NASA Achieves Sustained, Long-Distance Quantum Teleportation

Thanks to a major breakthrough, quantum internet is one step closer to becoming reality.
Derya Ozdemir
The photo credit line may appear like thisFermilab

In a major breakthrough, a joint team of researchers from Caltech, the Department of Energy’s Fermilab, AT&T, Harvard University, NASA’s Jet Propulsion Lab, and the University of Calgary announced that they managed to teleport qubits of photons across approximately 27 miles (43.4523 kilometers) of fiber-optic cable, per Fermilab.

Similar projects had been done in the past; however, this one distinguishes itself from the others due to it being the first to beam quantum information across such a great distance. 

The experiment, done by using "off-the-shelf" equipment that is compatible with both existing telecommunications infrastructure and emerging quantum technologies, might "provide a realistic foundation for a high-fidelity quantum internet with practical devices," the researchers told Motherboard.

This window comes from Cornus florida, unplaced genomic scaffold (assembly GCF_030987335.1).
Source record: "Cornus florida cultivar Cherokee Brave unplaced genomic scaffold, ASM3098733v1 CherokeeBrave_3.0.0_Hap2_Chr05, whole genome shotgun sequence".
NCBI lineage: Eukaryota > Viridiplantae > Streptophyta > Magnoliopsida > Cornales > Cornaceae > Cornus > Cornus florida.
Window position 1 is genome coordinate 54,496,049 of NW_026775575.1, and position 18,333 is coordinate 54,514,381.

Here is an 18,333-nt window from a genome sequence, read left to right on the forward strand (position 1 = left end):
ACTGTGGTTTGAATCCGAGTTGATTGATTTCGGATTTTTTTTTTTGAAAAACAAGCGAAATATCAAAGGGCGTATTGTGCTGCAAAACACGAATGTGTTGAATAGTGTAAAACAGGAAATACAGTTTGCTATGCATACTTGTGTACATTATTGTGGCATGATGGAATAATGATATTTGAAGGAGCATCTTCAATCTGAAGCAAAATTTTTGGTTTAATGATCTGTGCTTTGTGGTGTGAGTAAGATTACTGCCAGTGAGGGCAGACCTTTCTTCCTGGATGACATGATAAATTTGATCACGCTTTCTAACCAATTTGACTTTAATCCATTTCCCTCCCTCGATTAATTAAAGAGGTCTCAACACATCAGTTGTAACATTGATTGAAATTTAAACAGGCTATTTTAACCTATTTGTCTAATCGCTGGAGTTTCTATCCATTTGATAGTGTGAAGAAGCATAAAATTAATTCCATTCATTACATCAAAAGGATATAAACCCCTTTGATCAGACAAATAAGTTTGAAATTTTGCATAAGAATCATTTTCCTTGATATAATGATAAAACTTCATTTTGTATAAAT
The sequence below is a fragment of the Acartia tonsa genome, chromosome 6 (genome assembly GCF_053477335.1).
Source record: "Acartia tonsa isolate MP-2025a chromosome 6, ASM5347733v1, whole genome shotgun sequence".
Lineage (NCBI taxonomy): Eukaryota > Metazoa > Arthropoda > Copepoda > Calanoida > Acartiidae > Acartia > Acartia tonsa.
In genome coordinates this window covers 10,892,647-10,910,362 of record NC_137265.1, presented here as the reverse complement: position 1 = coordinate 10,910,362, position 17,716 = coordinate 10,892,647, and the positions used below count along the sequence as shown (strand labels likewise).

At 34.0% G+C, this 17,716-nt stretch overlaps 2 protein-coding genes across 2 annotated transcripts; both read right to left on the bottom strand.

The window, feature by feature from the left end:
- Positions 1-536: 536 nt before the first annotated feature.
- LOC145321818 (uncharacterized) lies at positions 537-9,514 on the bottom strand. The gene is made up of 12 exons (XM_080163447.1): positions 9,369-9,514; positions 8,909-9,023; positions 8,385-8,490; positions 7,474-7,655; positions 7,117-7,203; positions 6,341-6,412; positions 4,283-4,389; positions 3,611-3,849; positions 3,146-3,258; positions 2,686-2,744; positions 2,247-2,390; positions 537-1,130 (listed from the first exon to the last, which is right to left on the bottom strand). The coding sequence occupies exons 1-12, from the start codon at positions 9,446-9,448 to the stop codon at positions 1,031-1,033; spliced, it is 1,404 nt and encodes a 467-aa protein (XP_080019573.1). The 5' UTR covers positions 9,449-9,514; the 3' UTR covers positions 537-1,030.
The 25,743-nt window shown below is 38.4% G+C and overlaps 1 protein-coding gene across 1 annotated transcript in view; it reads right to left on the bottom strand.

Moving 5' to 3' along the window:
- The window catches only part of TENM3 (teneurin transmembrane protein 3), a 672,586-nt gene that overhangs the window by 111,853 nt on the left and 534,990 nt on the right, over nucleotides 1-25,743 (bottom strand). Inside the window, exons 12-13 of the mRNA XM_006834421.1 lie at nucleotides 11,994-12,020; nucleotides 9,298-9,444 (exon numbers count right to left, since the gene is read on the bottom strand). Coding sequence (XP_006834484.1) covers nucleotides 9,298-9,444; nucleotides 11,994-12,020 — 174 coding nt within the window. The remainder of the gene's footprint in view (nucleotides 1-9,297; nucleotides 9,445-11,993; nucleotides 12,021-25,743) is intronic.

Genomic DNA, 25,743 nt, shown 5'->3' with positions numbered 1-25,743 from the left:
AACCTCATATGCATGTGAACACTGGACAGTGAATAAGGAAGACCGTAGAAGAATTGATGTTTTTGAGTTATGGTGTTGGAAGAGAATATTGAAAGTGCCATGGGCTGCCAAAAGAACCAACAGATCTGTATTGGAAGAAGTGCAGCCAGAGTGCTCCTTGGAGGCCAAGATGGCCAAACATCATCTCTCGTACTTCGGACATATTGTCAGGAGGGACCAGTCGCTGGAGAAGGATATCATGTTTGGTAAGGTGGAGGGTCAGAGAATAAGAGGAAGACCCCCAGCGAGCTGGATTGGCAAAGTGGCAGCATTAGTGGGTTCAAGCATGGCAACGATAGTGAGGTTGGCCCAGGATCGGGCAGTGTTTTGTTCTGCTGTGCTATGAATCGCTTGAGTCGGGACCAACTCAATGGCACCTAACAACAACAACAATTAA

The study was published in the journal PRX Quantum.

Revolutionizing data storage and computing

Scientists were able to send qubits, which work by replacing traditional bits with quantum bits, through 27 miles (43.4523 kilometers) of fiber-optic cable with a network built with off-the-shelf equipment. Moreover, the researchers were able to do the experiment across two separate networks and with a fidelity greater than 90 percent.

The scientists are claiming that this achievement will usher in a new era of communication, per Independent. Once the achievement is used to develop a quantum internet service, it could revolutionize data storage and computing.

According to the researchers, the team had been working persistently and "keeping their heads down in the past few years."

Panagiotis Spentzouris, head of the Quantum Science Program at Fermilab, wrote in an email to Motherboard, "We wanted to push the envelope for this type of research and take important steps on a path to realize both real-life applications for quantum communications and networks and test fundamental physics ideas."


"So, when we finally did it, the team was elated, very proud for achieving these high-quality, record-breaking results," he explained further. "And we are very excited that we can move to the next phase, utilizing the know-how and the technologies from this work towards the deployment of quantum networks."

Does this mean that you should sign up for a quantum internet provider though? Not really. In an answer to jokingly asked questions on social media, Maria Spiropulu, Shang-Yi Ch’en professor of physics at Caltech, said, "We need (a lot) more R&D work."


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